Replace Ioan Gruffudd with Paul Bettany, who was recognizable at the time from his memorable supporting appearance in 2001’s A Beautiful Mind but not a big enough star to distract from the rest of the ensemble cast. Good-looking but not overtly handsome, lanky and no stranger to playing characters of intelligence, he could easily have played Reed Richards as a science nerd with bouts of heroism, and although he’s only two years older than Gruffudd, he gives the impression of age that would have imbued the character with an air of authority that eluded Gruffudd in the actual film.
Replace Jessica Alba with Claire Danes, whose star has waned but was more of a household name at the time of production, having recently starred in (the somewhat underrated) Terminator 3: Rise of the Machines. Danes not only looked the part (as opposed to Alba, whose features made her an implausible casting choice as Chris Evans’ sister, not to mention as a blonde) but had a sense of – here’s that word again – dignity that Alba failed to capture as Susan Storm. Alba’s version of the character was mature in the way that romantic comedy leads are often mature, i.e. superficially, but the star of Romeo + Juliet and My So-Called Life had already proven her mastery of playing young, memorable characters who were also strong enough to earn the respect of their peers.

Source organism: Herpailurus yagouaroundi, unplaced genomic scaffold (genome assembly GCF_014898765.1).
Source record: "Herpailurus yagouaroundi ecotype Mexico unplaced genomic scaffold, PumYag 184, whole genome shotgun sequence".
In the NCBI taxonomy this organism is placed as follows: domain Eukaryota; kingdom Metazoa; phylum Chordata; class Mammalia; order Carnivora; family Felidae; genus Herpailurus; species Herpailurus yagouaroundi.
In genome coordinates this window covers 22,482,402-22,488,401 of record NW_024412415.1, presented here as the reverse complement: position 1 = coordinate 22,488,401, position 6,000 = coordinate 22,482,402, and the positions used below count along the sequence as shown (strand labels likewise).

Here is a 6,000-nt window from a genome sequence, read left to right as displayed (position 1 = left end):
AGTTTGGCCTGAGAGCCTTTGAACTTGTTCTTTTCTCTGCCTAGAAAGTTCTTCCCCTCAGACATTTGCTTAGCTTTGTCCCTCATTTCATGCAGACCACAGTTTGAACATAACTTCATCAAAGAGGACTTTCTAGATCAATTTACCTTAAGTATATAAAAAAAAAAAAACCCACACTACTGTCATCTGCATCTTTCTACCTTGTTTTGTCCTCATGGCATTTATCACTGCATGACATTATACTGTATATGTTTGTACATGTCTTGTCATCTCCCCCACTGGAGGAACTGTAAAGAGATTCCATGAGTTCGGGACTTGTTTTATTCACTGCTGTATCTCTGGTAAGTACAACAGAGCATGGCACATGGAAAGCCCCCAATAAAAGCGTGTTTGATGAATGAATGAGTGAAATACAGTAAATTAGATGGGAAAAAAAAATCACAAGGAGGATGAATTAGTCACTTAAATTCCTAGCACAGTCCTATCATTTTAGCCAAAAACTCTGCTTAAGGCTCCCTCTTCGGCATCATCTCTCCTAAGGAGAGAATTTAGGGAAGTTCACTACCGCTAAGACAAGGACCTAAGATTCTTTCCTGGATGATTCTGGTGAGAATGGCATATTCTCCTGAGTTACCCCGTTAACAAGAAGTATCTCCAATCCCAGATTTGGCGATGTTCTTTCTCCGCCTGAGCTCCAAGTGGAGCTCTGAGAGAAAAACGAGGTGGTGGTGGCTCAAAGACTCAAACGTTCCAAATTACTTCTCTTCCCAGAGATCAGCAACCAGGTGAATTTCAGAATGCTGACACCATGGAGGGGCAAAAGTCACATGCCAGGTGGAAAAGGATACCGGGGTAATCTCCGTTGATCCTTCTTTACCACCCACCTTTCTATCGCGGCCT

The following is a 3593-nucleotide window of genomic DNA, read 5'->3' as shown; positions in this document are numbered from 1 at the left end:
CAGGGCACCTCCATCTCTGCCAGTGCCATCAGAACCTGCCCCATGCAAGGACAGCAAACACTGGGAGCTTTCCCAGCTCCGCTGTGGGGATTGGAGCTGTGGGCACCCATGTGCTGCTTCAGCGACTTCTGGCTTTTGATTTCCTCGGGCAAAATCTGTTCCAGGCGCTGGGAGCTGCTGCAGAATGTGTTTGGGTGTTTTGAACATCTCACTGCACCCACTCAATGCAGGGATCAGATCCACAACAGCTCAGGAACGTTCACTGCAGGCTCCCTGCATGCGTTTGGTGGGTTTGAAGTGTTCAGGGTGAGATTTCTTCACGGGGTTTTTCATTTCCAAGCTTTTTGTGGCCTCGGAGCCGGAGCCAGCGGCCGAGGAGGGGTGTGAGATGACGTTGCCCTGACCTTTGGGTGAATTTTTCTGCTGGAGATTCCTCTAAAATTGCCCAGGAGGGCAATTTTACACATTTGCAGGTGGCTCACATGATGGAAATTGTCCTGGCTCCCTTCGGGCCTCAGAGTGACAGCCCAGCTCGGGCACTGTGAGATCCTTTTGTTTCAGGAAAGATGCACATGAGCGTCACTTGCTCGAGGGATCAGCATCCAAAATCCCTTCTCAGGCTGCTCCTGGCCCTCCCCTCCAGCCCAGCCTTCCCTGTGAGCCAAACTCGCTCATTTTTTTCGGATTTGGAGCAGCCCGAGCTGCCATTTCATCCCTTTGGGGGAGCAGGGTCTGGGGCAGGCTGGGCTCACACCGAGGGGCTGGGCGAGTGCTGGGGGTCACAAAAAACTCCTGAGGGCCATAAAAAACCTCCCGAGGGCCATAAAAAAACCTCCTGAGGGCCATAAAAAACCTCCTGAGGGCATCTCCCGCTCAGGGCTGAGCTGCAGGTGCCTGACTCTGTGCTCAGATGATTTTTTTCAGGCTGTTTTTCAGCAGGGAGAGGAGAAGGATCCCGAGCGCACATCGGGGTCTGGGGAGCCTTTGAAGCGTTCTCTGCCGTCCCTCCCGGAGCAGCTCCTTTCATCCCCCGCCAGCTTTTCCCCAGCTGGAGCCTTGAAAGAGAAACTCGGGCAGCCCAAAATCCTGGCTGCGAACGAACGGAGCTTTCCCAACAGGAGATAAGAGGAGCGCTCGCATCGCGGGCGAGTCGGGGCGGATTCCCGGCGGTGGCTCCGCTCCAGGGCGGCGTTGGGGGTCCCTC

Also, replace Julian McMahon with Guy Pearce, an actor with a stronger theatrical presence who could have made the most of Doctor Doom’s overt supervillainy without sacrificing his humanity, much like he did for the character of Fernand Montego in the otherwise disappointing 2002 adaptation of The Count of Monte Cristo. Extremely talented, familiar but not a superstar, Pearce could have given the character the gravitas needed to actually be Doctor Doom, rather than merely play him. He also could have pulled off an Eastern European accent, damn it. Come to think of it, Bettany and Pearce could switch roles easily if they were so inclined.